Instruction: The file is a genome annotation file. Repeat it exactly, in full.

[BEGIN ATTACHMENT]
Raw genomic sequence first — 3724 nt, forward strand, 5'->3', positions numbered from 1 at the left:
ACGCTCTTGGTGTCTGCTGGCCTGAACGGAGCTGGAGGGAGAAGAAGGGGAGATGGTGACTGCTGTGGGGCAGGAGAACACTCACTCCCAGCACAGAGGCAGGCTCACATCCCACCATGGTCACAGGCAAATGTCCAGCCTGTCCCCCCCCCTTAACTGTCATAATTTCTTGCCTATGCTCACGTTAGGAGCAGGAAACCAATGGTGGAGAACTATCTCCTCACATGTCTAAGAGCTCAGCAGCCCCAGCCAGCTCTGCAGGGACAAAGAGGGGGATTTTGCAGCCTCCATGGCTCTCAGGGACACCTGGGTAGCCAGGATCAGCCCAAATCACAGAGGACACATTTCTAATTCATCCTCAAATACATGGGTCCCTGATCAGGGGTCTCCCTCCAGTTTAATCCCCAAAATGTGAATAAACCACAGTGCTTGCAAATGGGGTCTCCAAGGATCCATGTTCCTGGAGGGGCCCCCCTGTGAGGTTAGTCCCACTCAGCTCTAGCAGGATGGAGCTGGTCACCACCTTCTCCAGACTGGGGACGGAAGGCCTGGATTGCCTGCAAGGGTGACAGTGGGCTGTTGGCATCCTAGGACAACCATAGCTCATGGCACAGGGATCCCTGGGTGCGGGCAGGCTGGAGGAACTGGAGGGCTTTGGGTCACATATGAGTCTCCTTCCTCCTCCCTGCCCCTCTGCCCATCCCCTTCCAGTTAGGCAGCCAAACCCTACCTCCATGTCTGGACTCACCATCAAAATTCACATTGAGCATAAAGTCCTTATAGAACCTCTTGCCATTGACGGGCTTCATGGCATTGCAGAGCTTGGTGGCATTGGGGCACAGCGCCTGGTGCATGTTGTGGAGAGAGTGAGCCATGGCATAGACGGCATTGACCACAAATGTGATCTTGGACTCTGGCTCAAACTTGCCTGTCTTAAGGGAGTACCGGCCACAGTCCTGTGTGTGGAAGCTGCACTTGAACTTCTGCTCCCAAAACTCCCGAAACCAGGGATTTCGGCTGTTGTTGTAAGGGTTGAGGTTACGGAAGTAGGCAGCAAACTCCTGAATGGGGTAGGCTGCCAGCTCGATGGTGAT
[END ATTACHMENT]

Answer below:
Raw genomic sequence first — 3724 nt, forward strand, 5'->3', positions numbered from 1 at the left:
ACGCTCTTGGTGTCTGCTGGCCTGAACGGAGCTGGAGGGAGAAGAAGGGGAGATGGTGACTGCTGTGGGGCAGGAGAACACTCACTCCCAGCACAGAGGCAGGCTCACATCCCACCATGGTCACAGGCAAATGTCCAGCCTGTCCCCCCCCCTTAACTGTCATAATTTCTTGCCTATGCTCACGTTAGGAGCAGGAAACCAATGGTGGAGAACTATCTCCTCACATGTCTAAGAGCTCAGCAGCCCCAGCCAGCTCTGCAGGGACAAAGAGGGGGATTTTGCAGCCTCCATGGCTCTCAGGGACACCTGGGTAGCCAGGATCAGCCCAAATCACAGAGGACACATTTCTAATTCATCCTCAAATACATGGGTCCCTGATCAGGGGTCTCCCTCCAGTTTAATCCCCAAAATGTGAATAAACCACAGTGCTTGCAAATGGGGTCTCCAAGGATCCATGTTCCTGGAGGGGCCCCCCTGTGAGGTTAGTCCCACTCAGCTCTAGCAGGATGGAGCTGGTCACCACCTTCTCCAGACTGGGGACGGAAGGCCTGGATTGCCTGCAAGGGTGACAGTGGGCTGTTGGCATCCTAGGACAACCATAGCTCATGGCACAGGGATCCCTGGGTGCGGGCAGGCTGGAGGAACTGGAGGGCTTTGGGTCACATATGAGTCTCCTTCCTCCTCCCTGCCCCTCTGCCCATCCCCTTCCAGTTAGGCAGCCAAACCCTACCTCCATGTCTGGACTCACCATCAAAATTCACATTGAGCATAAAGTCCTTATAGAACCTCTTGCCATTGACGGGCTTCATGGCATTGCAGAGCTTGGTGGCATTGGGGCACAGCGCCTGGTGCATGTTGTGGAGAGAGTGAGCCATGGCATAGACGGCATTGACCACAAATGTGATCTTGGACTCTGGCTCAAACTTGCCTGTCTTAAGGGAGTACCGGCCACAGTCCTGTGTGTGGAAGCTGCACTTGAACTTCTGCTCCCAAAACTCCCGAAACCAGGGATTTCGGCTGTTGTTGTAAGGGTTGAGGTTACGGAAGTAGGCAGCAAACTCCTGAATGGGGTAGGCTGCCAGCTCGATGGTGAT